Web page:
Not in the news
5 min read

Not in the news

Not in the news

I recently wrote about Ukraine and why things make it into the news. This week I'm going to focus on something that doesn't make it into the news. But it should.

I lived in Niamey for a couple of years. It's probably not a city you've thought much about, if at all. It certainly never placed in my top ten places to visit list but I ended up there nonetheless. Niamey is the capital of Niger, one of the poorest, driest countries in the world. But Niger also has among the friendliest, most open people I've ever met.

Now, I know that sounds very cliche, I usually tense up whenever people tell me 'how nice everybody is' in any given country. I've been to Bhutan, 'the happiest place on earth (TM)', and I can confirm that not all of them are happy. There are rumours that even in Bhutan, hangovers make you grumpy.

Niger was a surprise. In a country two-thirds covered by the Sahara, where a quarter of children are likely to die before their fifth birthday, I found people to be unusually positive under such circumstances. Or maybe it was because of the circumstances.

One such story that comes to mind was after I had taken a driving test. For the test, I had to start at the test centre and reverse all the way around a roundabout. I've no idea why that was in the test, but there we are. What made it a little more tense for me was the fact that around 50 people were standing in the middle of said roundabout watching, waiting for their turn. I could feel 100 eyes on me.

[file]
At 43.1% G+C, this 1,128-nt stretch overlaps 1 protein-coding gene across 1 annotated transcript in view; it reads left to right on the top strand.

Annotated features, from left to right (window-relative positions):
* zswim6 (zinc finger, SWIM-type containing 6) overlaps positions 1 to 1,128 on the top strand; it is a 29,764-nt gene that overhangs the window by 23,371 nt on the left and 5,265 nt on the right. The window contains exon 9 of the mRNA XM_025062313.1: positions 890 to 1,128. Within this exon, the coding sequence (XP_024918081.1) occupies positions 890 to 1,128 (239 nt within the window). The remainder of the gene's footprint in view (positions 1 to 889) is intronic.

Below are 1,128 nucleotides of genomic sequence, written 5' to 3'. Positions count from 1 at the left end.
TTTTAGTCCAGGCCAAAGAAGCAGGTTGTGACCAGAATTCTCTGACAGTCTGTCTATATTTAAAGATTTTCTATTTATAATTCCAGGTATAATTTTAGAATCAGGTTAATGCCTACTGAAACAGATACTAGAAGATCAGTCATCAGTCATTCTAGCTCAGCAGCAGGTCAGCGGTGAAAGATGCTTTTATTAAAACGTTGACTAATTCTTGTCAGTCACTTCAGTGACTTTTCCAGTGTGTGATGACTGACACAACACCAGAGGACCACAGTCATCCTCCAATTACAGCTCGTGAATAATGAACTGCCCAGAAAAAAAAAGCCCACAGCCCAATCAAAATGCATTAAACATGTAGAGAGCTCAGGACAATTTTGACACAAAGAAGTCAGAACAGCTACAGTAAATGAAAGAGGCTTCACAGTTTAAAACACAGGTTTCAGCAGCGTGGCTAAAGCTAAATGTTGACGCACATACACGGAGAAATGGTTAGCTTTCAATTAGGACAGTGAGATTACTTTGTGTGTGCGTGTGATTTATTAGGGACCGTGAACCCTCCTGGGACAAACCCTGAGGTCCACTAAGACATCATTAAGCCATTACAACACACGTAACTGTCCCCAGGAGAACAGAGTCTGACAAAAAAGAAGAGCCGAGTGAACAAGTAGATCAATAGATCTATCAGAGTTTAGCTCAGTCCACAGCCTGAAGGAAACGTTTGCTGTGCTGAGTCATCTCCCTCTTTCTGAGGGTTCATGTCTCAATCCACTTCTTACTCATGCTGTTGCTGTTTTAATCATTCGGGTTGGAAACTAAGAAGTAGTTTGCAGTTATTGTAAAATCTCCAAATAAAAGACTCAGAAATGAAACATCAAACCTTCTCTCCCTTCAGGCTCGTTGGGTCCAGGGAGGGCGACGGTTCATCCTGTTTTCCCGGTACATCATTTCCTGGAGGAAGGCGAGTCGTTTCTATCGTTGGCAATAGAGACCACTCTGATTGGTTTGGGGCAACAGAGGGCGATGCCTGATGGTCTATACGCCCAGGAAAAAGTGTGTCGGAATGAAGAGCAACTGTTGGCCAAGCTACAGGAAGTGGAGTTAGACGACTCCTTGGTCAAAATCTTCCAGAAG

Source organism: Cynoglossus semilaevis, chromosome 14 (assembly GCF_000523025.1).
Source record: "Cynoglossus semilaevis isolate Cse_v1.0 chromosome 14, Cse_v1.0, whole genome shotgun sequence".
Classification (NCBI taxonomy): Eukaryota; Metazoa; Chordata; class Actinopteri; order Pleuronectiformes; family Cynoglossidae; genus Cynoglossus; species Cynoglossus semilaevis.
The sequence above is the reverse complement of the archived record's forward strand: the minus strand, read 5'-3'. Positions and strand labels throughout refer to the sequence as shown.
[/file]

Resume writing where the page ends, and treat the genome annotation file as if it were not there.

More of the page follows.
Where I was congratulated. 

Despite my terrible driving skills and phobia of tests, I managed to pass. A week or so later I was standing on a street outside a shop when suddenly a young man I'd never seen before came up to me. "Simon!" he said. "Congratulations on passing your test!".

"Errrr," was the only response I could muster. I'm not very good at thinking on my feet.

"I had a test the same day," he said, with a huge grin. "I saw you passed. Well done!" Then, after a big slap on my back and before I could say thanks, he was off.

I had a lot of such interactions when idling around the city.

Another time I was left confused when I received a text from a Nigerien I had recently met. "How are you?" said the message. Nothing more. "Fine thank you, you?", I responded, wondering why they didn't make use of the additional word count on offer. "Yes, have a good day." I'd then sit nervously wondering when they'd ask for something or share news. Turns out, they were just saying hello.

I had a lot of these short, positive interactions and I found I had to pack away my British cynicism and accept that if people reach out to say hi there isn't always an ask on the end of it. I saw that if you meet a family or a crowd of friends, you're expected to greet each person one by one, not just shoot out a wave and mumble 'hello' as I was trained to do.

Anyway, I'm telling you about this because last night I watched a documentary by the name of 'Tenere', set in the North of Niger. It's the perfect example of how tragic, moving stories happen each day but don't make the news.

Damn poverty

'Tenere' by Hasan Söylemez is the story of one man, Bachir, making a trip on a truck across the Sahara desert. Thousands of Africans undertake this trip, seeking work in Libya or perhaps to even find a passage to Europe. It's insanely risky, and death is all too common.

Bachir has already made the trip several times and acted as a wise guide to us and his fellow travellers in this documentary. Like the Nigerians I had met, he is always open, upbeat, and light-hearted. But he is also someone who has lived a life in the face of unthinkable poverty.